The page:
Cell Plasticity and Cancer, INSERM U908, Université de Lille
“Reborn from fire, or how non-cancer stem cells reprogram as CSC under radiation-induced inflammatory chemokines stimulation”
the work summed up:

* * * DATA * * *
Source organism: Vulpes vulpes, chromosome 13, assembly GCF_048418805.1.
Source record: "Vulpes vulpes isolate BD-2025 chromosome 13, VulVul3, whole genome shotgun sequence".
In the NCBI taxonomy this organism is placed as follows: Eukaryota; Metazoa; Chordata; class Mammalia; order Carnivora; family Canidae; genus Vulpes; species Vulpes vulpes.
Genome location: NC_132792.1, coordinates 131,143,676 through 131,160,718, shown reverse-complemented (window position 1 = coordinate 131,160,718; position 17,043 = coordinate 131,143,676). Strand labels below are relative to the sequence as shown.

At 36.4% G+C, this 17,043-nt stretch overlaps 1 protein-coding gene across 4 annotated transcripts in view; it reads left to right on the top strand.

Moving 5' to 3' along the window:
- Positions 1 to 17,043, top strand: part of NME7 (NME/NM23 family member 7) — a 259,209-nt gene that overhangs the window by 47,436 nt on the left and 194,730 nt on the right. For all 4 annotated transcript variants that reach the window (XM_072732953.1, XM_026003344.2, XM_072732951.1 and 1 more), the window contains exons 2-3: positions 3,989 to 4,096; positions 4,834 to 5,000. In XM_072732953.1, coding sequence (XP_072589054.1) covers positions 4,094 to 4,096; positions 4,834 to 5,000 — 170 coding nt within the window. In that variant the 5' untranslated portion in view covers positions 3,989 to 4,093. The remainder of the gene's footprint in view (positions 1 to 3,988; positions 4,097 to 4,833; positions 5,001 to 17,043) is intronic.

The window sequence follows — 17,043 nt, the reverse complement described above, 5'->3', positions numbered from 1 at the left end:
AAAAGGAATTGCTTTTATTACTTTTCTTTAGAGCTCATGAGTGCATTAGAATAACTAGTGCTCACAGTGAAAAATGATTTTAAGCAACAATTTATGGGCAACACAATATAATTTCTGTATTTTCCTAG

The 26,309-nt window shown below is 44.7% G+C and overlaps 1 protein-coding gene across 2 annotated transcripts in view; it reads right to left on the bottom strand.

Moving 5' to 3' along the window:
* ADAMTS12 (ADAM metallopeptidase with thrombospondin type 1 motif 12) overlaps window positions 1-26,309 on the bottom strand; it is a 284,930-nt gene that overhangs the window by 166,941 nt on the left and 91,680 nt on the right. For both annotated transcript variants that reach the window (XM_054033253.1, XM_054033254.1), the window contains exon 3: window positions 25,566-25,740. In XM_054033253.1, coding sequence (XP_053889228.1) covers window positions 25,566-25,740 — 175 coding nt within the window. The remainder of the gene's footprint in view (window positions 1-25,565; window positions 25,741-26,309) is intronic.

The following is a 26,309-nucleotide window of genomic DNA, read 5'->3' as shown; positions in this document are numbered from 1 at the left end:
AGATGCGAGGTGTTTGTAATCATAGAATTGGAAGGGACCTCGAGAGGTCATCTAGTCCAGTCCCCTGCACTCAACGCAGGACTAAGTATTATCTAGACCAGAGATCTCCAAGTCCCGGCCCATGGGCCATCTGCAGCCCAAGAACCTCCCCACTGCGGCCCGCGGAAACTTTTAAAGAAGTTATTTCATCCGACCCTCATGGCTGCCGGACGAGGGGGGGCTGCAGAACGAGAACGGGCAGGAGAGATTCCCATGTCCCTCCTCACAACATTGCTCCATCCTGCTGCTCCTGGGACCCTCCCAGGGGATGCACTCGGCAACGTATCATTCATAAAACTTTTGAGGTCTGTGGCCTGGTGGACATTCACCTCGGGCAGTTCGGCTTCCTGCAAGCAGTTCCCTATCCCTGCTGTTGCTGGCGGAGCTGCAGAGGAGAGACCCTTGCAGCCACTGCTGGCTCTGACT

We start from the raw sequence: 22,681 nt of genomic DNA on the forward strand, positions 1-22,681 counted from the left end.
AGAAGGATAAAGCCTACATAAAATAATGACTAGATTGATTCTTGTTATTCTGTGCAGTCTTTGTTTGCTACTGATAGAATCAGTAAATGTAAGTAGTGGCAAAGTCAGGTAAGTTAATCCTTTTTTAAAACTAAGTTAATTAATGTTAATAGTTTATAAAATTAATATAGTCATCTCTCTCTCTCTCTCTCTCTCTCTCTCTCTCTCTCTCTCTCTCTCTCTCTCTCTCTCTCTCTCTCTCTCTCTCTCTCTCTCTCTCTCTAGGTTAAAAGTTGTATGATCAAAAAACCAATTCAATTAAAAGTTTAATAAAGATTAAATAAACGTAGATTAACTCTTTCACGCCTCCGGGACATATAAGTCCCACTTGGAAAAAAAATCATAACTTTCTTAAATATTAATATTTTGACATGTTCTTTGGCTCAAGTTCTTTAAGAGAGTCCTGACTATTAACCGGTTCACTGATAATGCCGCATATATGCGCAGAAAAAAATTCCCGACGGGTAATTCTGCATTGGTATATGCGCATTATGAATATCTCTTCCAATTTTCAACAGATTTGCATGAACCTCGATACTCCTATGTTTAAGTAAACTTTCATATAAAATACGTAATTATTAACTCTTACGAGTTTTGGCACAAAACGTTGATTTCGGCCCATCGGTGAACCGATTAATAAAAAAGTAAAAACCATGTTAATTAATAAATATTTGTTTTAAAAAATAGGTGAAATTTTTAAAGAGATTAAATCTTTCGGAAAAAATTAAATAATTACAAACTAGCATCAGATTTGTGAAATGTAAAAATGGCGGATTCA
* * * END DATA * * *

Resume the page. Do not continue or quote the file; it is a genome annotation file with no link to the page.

Cancer stem cell (CSC) identification in solid and hematologic tumors has paved the way to many fundamental and translational studies. However, recent studies have depicted the presence of cancer stem cell plasticity. Indeed, differentiated breast cancer cells (non-CSCs) can generate iCSCs (induced CSCs) in response to various stimuli. Nevertheless, reprogramming mechanisms remain unknown, and strategies to reduce the reprogramming of non-CSCs into iCSCs might prevent treatment-resilient cancer cells driving recurrences. We demonstrated, for the first time, that chemokines are involved in reprogramming and can be used to target radiation-induced CSC enrichment. In combination with radiation treatment, inhibition of these chemokines allows increased survival of mice in xenograft model. We also demonstrated that the expression of chemokines and their receptors is associated with CSC profiles in tumor patients. More interestingly, expression of specific chemokines or their receptors could be useful as prediction markers. We are actually investigating intracellular mechanisms driving anti-cancer treatments-induced reprogramming. Also, we are developing the first animal transgenic model to track and distinguish CSCs from iCSCs, and so to study in vivo reprogramming.